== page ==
The 2011 state of the NL
Posted by keithosaunders on March 30, 2011
Ah, the senior circuit: Land of no designated hitter, the double switch, and the greatest team in the world, the New York Mets! What follows will be a biased and warped view of the aggregations that comprise this fine league. I’ll begin with the…
I moved to Berkeley, California last year, arriving in the Bay Area on August 18th. At that point in the 2010 season the Giants were mired in a slump and sitting three games behind the front running Padres. They proceeded to go on a 10 game winning streak, and in September they won 18 of 26 games, clinching the division on the final day of the season. They did it with stellar starting pitching and a bevy of clutch hitting from the unlikeliest of sources. (can you say Cody Ross and Pat Burrell?) I see no reason, barring injuries, that this year should be any different.
Poor San Diego. Even though they play in a Republican city, they deserve better. They managed to lose over half of their offense to free agency, and by half I mean Adrian Gonzalez.
Speaking of once proud organizations, the Dodgers followed up their putrid 2010 season with an equally putrid offseason. At this writing the bottom third of their lineup features Juan Uribe, Rod Barajas, and Tony Gwynn Jr. Tony Gwynn Jr? I just threw up in my mouth.
Everyone wants to make sexytime with the Rockies. I don’t. Troy Tulowitzki is a top five player, and Ubaldo Jiminez is an outstanding pitcher, but I’m not sold on the rest of their staff, and Huston Street can’t play a full season. Talk to me when Aaron Cook and Jorge De La Rosa emerge as legit 2nd and 3rd starters.
Arizona has John McCain as their senator and J.J. Putz as their closer. Nuff said.
For some reason the central division teams have always reminded me of the more obscure Justice League heros. Like The Atom, Hawkman, and The Flash, they never get as much play as they should. The division is chock full of old-time teams that fly under the radar, but are fun to watch and root for. Call me nuts, but I have a soft spot in my heart for these koo-koo central teams. Even Houston.
2011 could be the Cubs year. Hold on, I’m getting a deja vu. Oh yeah, I said that last year….and the year before that, and the year before that…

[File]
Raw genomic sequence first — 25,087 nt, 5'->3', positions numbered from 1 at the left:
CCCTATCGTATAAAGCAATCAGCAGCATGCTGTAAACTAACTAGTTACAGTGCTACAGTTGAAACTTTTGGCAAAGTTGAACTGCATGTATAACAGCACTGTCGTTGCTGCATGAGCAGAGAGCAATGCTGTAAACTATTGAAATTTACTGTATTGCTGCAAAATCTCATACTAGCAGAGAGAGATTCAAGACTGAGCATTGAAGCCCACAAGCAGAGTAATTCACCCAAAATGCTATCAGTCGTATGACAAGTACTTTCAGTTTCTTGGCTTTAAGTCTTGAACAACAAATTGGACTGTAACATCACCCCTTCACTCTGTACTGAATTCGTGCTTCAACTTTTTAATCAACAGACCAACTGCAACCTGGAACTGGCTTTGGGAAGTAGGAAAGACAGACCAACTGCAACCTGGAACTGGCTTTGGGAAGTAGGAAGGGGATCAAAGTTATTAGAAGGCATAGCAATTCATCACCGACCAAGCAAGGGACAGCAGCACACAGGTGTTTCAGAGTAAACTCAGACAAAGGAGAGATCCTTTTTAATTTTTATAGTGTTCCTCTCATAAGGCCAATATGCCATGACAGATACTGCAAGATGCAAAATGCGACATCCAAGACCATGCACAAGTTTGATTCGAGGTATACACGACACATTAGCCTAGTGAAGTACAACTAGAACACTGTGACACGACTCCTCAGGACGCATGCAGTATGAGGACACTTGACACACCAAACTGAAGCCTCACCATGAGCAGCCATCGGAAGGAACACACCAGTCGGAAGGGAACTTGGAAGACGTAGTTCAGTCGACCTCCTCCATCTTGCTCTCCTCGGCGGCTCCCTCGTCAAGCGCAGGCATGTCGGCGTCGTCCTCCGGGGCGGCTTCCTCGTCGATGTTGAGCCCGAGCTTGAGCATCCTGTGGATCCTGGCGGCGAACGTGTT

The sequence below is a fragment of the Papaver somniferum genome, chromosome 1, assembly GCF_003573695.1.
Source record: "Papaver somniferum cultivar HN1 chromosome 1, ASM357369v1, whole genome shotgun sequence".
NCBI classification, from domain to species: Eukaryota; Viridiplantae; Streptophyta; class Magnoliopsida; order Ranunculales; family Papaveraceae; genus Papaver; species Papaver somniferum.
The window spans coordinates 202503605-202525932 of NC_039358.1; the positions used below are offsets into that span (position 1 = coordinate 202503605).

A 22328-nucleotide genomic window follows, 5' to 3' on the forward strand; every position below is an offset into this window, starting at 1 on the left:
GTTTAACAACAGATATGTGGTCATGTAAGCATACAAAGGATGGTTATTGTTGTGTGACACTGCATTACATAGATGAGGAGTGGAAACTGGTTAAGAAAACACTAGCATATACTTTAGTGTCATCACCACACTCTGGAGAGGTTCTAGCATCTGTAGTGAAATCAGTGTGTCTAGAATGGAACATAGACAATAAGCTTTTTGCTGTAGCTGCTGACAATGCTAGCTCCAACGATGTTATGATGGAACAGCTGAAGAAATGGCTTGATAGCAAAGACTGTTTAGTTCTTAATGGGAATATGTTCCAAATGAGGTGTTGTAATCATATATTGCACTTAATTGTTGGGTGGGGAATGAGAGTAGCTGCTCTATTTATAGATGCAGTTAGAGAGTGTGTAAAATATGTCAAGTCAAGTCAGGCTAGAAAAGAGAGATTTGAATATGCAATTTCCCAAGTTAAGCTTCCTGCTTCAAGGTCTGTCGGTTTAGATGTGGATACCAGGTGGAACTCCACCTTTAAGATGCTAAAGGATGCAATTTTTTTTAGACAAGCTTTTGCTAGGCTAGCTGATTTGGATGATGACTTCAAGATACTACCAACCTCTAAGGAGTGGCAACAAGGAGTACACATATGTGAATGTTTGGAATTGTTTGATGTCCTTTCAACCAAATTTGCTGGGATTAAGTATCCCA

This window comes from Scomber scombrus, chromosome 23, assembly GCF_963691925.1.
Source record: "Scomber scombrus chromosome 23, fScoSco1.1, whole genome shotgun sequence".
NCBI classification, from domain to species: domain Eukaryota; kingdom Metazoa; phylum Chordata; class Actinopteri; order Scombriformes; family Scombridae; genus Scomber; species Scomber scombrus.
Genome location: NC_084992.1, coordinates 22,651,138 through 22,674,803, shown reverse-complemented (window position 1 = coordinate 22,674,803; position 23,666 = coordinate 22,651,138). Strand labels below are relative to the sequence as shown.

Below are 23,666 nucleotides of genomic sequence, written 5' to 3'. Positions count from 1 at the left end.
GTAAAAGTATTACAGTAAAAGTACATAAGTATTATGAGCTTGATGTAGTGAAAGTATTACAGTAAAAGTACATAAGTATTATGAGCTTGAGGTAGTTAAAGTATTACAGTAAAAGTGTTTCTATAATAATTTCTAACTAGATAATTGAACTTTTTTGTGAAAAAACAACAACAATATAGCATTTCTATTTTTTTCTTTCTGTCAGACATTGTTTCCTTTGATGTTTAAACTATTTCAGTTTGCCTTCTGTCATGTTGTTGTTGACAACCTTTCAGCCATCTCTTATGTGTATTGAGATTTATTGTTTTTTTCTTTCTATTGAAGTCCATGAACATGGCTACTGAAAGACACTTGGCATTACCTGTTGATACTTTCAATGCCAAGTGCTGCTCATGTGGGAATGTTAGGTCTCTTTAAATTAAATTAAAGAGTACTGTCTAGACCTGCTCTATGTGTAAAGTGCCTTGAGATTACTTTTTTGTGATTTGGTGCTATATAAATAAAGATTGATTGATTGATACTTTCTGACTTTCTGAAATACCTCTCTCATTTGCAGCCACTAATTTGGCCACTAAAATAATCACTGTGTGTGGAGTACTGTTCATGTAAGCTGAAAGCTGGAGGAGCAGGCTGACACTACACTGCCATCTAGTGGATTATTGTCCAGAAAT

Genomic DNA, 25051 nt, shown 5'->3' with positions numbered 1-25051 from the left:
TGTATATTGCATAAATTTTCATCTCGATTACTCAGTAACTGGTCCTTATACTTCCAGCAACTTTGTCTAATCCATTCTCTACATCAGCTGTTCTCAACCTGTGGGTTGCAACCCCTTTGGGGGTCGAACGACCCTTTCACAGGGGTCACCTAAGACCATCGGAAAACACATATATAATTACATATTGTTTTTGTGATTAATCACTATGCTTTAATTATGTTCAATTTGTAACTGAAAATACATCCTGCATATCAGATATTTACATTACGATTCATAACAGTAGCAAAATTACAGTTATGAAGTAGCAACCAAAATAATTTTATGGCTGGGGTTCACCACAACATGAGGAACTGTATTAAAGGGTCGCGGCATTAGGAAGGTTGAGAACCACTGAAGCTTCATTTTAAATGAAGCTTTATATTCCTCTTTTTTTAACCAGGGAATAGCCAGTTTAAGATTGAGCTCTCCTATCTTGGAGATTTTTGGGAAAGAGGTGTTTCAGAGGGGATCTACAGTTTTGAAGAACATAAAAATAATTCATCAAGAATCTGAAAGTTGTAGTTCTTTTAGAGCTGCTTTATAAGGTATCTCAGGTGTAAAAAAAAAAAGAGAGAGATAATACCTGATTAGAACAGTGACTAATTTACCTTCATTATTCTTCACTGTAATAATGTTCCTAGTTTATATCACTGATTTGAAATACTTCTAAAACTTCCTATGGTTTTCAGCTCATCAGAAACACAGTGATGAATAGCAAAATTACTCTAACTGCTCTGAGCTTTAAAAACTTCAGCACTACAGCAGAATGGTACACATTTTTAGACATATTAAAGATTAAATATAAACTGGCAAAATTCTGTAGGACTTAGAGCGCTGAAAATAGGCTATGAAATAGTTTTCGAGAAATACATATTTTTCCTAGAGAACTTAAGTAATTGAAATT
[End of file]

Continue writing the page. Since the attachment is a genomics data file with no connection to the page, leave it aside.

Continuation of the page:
I’d like to see Milwaukee finally get over the hump. Be prepared for a monster walk year from Prince Fielder, and enjoy the young studs, Ryan Braun and Casey McGehee. John Axford is a premier closer but their starters, outside of Yovani Gallardo, are a bunch of question marks.
I like the Reds. They’re our oldest, most venerable team, and I wish them the best. There’s a lot to be excited about in the Queen city. Joey Votto is an animal, and Jay Bruce and Drew Stubbs are stars of the future. Reliever Aroldis Chapman can throw a baseball 150 miles per hour — I’ll set the over-under on the date of his first rotator cuff surgery at July 2nd.
Of Tony La Russa and the Cardinals I have this to say: Fuck you and the horse you rode in on. Get out of here with that delicate genius bit of batting the pitcher 8th, and emptying the entire bullpen in a two inning span in a barrage of lefty-righty matchups. Bite me.
If I believed in reincarnation, which I don’t, but just for the sake of the story let’s say that I do — I would want to come back as the Mets team doctor and see to it that INJURED PLAYERS SOMEDAY RETURN TO ACTION! Carlos Beltran hasn’t played in a ballgame since the 80s. He’s on the opening day roster, but I have the feeling that it’s more for show than anything. Johan Santana is working on his third injury as a Met — he is expected to make his return sometime this August, which in Met years means 2015. What can I do, they’re my team. So oil up the home run apple, wheel out Ralph Kiner, and let’s go Mets!
The Phillies. Ugh. Cliff fucking Lee?! Are you ^%$#%^ kidding me?!! I’ve got news for you, though. Their starting lineup, which is missing Chase Utley, and features a brittle Jimmy Rollins, an over-the-hill Raul Ibanez, and a bevy of role players, is not going to make anyone forget the ’27 Yankees. I am not a Brad Lidge believer, nor a Ryan Madson fan. Still…starting pitching. I get it.
The Braves, with their inane Tomahawk-chopping fans, are experiencing a renaissance of a sort, and could well challenge Philly for the division. But I don’t feel like writing about them now — I’m too aggravated.
It looks like a another long year for the Nationals, but if Steven Strasberg’s arm ever heals, and first round draft pick Bryce Harper lives up to expectations, the future could be bright. I’d like to see them finally get good — I always liked the Expos. It was a shame that for all the great players they developed, they were never able to make it to the World Series.
Which brings me to Florida. Has there ever been a team that has able accomplish so much for so few fans? With a roster that boasts Wes Helms, Randy Choate, and Javier Vasquez, this doesn’t figure to be a year rife with accomplishment. In fact, they could break an attendance record of sorts: Most surly Jews ever to attend a ballgame.
Enjoy the season!